Lightweight Methodologies

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Question: Is anyone using structured tools such as FrameMaker anymore? What is this “lightweight” stuff I keep hearing about?

Answer:
The eternal conflict between permanence and expediency is another effect of the speeded-up world we live in, where things that used to take hours or days can now be done on your smart phone in 5 seconds or less. Lightweight is great as long as you have a way to tell when it’s no longer enough, and a plan for what to do when that critical mass is reached.

The plan doesn’t have to be the “right” one. Just knowing that you’ll need one is often enough to get you thinking about it in the background, and to start making room for it in other people’s heads.

If you don’t even think you need a plan, you could be caught flat-footed at a bad time. The reason is that you’ll already be up to your neck in work: multiple meetings, changes in direction, putting out fires (hopefully not literally but you never know), juggling multiple priorities and “wearing many hats” as they say. That’s not the time to respond to a new CIO’s sharp questions with a deer-in-the-headlights look on your face.

Lightweight is also great as long as you’re working by yourself, and nobody else needs to see your scratch files or Secret Notes About Stuff. I tend to have little sandboxes that nobody ever sees.

It’s not so great when tools are imposed upon you, especially if you already have your own favorites and methods.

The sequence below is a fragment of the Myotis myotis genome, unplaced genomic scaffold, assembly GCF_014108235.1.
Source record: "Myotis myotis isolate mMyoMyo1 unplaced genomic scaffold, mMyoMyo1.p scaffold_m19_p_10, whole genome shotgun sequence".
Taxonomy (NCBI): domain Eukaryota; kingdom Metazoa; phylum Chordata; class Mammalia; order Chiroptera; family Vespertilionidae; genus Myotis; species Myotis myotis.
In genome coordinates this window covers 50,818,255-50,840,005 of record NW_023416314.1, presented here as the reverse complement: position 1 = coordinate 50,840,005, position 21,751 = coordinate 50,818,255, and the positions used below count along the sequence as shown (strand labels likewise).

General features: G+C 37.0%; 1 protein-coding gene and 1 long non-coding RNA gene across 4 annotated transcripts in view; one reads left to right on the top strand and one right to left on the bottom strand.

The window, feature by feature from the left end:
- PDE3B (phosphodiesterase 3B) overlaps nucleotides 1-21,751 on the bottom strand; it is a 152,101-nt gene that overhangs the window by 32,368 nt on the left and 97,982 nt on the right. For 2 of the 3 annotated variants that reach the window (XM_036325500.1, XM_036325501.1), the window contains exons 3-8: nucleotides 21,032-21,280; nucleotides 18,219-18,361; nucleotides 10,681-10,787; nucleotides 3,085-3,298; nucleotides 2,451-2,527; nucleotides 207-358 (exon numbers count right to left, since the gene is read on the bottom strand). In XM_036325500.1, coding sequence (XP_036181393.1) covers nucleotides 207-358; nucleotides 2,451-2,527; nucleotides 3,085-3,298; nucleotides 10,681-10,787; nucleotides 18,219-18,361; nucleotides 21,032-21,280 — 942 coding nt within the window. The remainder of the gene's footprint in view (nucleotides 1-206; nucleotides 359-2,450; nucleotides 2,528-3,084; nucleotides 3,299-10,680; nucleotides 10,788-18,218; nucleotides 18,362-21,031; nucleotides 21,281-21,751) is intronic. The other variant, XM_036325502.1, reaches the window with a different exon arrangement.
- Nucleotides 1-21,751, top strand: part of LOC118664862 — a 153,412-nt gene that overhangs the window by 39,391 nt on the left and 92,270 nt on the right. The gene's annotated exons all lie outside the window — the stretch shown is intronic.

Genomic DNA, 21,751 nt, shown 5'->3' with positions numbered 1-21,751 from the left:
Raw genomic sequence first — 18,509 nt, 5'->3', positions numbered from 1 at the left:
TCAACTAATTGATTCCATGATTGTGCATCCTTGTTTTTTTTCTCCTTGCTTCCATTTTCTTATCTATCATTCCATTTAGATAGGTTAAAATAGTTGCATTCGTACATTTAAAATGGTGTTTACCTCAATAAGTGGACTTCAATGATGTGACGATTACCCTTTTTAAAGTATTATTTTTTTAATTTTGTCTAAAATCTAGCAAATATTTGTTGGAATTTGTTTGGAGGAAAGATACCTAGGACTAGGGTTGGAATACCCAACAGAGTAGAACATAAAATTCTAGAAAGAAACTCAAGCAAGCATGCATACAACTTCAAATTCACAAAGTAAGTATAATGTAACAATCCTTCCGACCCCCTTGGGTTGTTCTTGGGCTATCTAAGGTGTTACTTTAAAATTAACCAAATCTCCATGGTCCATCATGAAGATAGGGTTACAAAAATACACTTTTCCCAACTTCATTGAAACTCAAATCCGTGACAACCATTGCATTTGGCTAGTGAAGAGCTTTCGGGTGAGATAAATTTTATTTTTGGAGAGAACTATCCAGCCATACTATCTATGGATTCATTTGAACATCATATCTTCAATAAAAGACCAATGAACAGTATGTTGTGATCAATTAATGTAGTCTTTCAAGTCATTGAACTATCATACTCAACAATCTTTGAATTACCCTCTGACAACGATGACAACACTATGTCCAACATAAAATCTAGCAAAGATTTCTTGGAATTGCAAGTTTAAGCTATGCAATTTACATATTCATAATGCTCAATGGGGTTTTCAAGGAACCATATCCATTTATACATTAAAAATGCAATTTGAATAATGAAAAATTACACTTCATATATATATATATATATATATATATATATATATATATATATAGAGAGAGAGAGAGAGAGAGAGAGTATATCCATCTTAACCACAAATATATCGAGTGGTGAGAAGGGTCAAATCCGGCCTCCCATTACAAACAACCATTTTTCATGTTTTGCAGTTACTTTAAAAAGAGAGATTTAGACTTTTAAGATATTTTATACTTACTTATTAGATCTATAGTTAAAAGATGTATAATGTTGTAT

I keep trying to come up with some suggestion for a better work process, and maybe the answer isn’t more tools, or that cool new chat app. Maybe it’s working directly with other people, as in talking to them, finding out what they need, and watching what they do with your stuff.

One benefit of finding out what other people need is that they might actually start liking you when you create something that is genuinely helpful. Another is having allies in other departments in case you get scapegoated during budget cuts.You might end up being the only person in the company who really understands how certain things work. While you should never openly boast about this or resort to obvious blackmail, you can secretly gloat on your way out while calling it “taking the high road”.

There are companies, lots of them, that go the other direction, very rigid and structure-heavy. They want XML structured authoring or DITA. DITA is apparently so difficult to learn that they will only hire people who already know how to do it. From what I was able to pick up, it’s not rocket science but it is best learned in an environment where it’s already in place and you have people to coach you through the first couple of weeks.

I keep thinking of monuments from the past, such as the Inca cities which have stood for so many centuries. (Of course they took decades and tens of thousands of conscripted laborers, and their empire toppled, as empires tend to do.) Wouldn’t you want your manuals to be so mighty that people are still reading them thousands of years into the future?

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